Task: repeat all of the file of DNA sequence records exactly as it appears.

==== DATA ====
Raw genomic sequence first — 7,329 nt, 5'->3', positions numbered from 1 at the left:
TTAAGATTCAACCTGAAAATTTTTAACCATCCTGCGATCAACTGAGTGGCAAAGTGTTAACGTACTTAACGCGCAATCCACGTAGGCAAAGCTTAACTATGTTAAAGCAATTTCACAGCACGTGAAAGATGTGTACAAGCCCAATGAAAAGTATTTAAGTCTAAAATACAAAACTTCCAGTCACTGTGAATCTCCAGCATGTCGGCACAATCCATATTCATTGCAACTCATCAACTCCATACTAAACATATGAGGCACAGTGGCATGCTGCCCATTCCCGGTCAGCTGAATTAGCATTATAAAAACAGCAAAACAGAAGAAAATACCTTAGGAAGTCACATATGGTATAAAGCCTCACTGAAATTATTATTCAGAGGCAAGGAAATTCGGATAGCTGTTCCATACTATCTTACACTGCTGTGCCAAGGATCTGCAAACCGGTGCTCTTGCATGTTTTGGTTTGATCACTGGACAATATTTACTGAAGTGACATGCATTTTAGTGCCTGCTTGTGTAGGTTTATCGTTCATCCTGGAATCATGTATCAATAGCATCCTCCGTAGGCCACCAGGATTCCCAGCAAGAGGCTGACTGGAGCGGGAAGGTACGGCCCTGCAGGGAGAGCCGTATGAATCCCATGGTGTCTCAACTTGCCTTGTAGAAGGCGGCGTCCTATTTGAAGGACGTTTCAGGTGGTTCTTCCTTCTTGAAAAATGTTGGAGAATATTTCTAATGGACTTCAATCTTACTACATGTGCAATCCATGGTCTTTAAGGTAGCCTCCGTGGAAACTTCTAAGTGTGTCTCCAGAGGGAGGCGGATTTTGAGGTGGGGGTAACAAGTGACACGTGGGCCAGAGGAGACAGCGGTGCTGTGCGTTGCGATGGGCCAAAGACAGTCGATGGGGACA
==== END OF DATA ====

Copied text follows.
Raw genomic sequence first — 7,329 nt, 5'->3', positions numbered from 1 at the left:
TTAAGATTCAACCTGAAAATTTTTAACCATCCTGCGATCAACTGAGTGGCAAAGTGTTAACGTACTTAACGCGCAATCCACGTAGGCAAAGCTTAACTATGTTAAAGCAATTTCACAGCACGTGAAAGATGTGTACAAGCCCAATGAAAAGTATTTAAGTCTAAAATACAAAACTTCCAGTCACTGTGAATCTCCAGCATGTCGGCACAATCCATATTCATTGCAACTCATCAACTCCATACTAAACATATGAGGCACAGTGGCATGCTGCCCATTCCCGGTCAGCTGAATTAGCATTATAAAAACAGCAAAACAGAAGAAAATACCTTAGGAAGTCACATATGGTATAAAGCCTCACTGAAATTATTATTCAGAGGCAAGGAAATTCGGATAGCTGTTCCATACTATCTTACACTGCTGTGCCAAGGATCTGCAAACCGGTGCTCTTGCATGTTTTGGTTTGATCACTGGACAATATTTACTGAAGTGACATGCATTTTAGTGCCTGCTTGTGTAGGTTTATCGTTCATCCTGGAATCATGTATCAATAGCATCCTCCGTAGGCCACCAGGATTCCCAGCAAGAGGCTGACTGGAGCGGGAAGGTACGGCCCTGCAGGGAGAGCCGTATGAATCCCATGGTGTCTCAACTTGCCTTGTAGAAGGCGGCGTCCTATTTGAAGGACGTTTCAGGTGGTTCTTCCTTCTTGAAAAATGTTGGAGAATATTTCTAATGGACTTCAATCTTACTACATGTGCAATCCATGGTCTTTAAGGTAGCCTCCGTGGAAACTTCTAAGTGTGTCTCCAGAGGGAGGCGGATTTTGAGGTGGGGGTAACAAGTGACACGTGGGCCAGAGGAGACAGCGGTGCTGTGCGTTGCGATGGGCCAAAGACAGTCGATGGGGACA